The only nitpicky thing I could complain about, story-wise, might be the way that some of the storylines resolved. But I don't really want to go into detail because it might give things away... so, I'll leave it at that.
Character: A lot of the generic sort of stereotypes when it comes to a group of soldiers/police/etc. are represented here as well. Those familiar cliches rear their ugly heads again. I didn't mind, to be honest, because I did really like two pairs of characters particularly and those characters were executed well enough to keep me occupied. The first and most important is definitely the brothers, Tetsu and Tatsu. Their relationship was so interesting to me because it was different from anything I had seen before and yet so completely plausible for their circumstances. (I never know how much detail to go into or not go into and what constitutes a spoiler -- sorry!) Sure, it was exaggerated sometimes, for humor, for emphasis, whatever, but the heart of it rang true and when you realize what the root of the relationship actually is, it's, like, "Whoa. That really makes sense." ;) The second and much more ancillary relationship doesn't actually exist in the show, it's more of a similarity of character (that the show actually points out as well) between Hijikata and Yoshida as leaders of opposing factions in this turbulent and vicious time period. I thought it added something nice to the balance and the honesty of the story and the absense of "right."
Animation: Generally, I liked it. I wouldn't say it was outstanding. Or even above average. But it good. And it suited the story and the characters, I think. It's actually a pretty decent collection of good looking guys... too bad about the mullets. ...Did they actually wear mullets or was this just some very peculiar style choice by the mangaka? Some the action sequences were well done, I thought. No where near the caliber of the action in Rurouni Kenshin: Tsuiokuhen, but as good as or better than the usual anime fare, I think.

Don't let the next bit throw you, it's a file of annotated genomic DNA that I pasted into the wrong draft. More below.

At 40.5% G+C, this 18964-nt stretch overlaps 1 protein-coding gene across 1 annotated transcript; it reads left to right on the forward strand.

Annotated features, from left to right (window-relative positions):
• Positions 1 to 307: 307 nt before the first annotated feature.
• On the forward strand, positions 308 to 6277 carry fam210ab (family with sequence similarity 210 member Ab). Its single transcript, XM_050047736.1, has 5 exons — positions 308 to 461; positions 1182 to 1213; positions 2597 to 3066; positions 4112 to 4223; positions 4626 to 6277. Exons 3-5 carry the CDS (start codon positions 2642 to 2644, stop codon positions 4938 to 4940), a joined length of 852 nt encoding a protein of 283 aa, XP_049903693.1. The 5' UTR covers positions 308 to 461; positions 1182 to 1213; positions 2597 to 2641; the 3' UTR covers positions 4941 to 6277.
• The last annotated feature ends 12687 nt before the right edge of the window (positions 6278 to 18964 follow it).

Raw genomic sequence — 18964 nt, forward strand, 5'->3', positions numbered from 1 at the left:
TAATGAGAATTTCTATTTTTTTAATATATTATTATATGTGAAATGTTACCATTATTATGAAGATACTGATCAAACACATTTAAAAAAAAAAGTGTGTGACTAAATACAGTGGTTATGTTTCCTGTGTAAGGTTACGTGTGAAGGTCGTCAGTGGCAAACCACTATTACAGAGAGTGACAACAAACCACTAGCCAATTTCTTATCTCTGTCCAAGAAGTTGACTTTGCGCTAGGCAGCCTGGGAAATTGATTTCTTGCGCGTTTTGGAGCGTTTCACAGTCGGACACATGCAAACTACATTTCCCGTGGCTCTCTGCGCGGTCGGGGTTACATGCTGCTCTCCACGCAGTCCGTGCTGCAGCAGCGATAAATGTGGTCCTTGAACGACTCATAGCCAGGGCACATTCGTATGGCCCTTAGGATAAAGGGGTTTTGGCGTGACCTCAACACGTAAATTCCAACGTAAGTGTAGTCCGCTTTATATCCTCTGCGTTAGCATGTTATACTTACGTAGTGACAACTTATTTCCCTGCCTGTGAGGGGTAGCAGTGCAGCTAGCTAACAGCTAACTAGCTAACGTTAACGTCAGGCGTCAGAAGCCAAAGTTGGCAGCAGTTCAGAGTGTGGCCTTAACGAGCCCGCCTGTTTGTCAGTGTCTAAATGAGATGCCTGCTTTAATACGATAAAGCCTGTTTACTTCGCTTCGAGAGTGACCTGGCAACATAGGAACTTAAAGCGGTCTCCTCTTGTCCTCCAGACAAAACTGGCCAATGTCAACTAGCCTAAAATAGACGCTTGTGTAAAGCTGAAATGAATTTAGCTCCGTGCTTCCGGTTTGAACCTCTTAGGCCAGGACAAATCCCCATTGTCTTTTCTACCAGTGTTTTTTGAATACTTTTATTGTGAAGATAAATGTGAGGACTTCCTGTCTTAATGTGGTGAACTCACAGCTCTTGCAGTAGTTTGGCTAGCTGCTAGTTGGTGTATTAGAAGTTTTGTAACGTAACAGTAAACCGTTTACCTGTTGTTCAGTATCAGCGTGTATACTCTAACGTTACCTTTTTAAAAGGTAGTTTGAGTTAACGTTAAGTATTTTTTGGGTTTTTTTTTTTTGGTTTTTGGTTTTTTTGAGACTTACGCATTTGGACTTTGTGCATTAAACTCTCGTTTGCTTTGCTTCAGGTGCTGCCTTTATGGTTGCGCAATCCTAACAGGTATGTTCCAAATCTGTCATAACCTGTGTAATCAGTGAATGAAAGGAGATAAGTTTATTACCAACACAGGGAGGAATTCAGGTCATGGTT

Enjoyment: It's an odd thing because I feel like I was more interested and invested in the show than I can adequately explain. Maybe it's just me and my taste and this anime just happened to hit the right buttons. I don't know. But after I finished one episode, I immediately wanted to see what was going to happen next. And then I wanted to watch the one after that. And I didn't want to watch anything else. So even though I might not have done a great job explaining myself, I would probably suggest that you watch the first episode and see how it strikes you. If you like it, keep on watching -- I don't think it will disappoint you. If you hate it, well... at least you know, right? If you're ambivalent, watch another... and maybe another after that, until you make up your mind. ;)
P.S. The only thing about the voice acting I have to say is that it was fine minus two guys who were doing their impressions of Hisoka from Hunter x Hunter. I kept on checking to see if it was the same guy on MAL (it isn't) and it was driving me nuts just because they weren't as good at it as Hisoka's actor, Hiroki Takahashi. read more
13 of 13 episodes seen
Story: There's no real continuous plot. It really is slice of life in that Seinfeldian "show about nothing" sort of way. Despite the fact that there's no real story line, it manages to find such absurdity and humor in what should be the simplest, most mundane human interactions and relationships.
Art: Even the art is funny. The characters' expressions and body language just adds to the unexpected humor of every situation, whether it's their over-the-top enthusiastic poses or the random adult glares they give each other once in a while. The art is also consistent and despite the fact that the background characters all look similar, I find that they're all easy to distinguish from each other and that they are consistent through the series, which I like.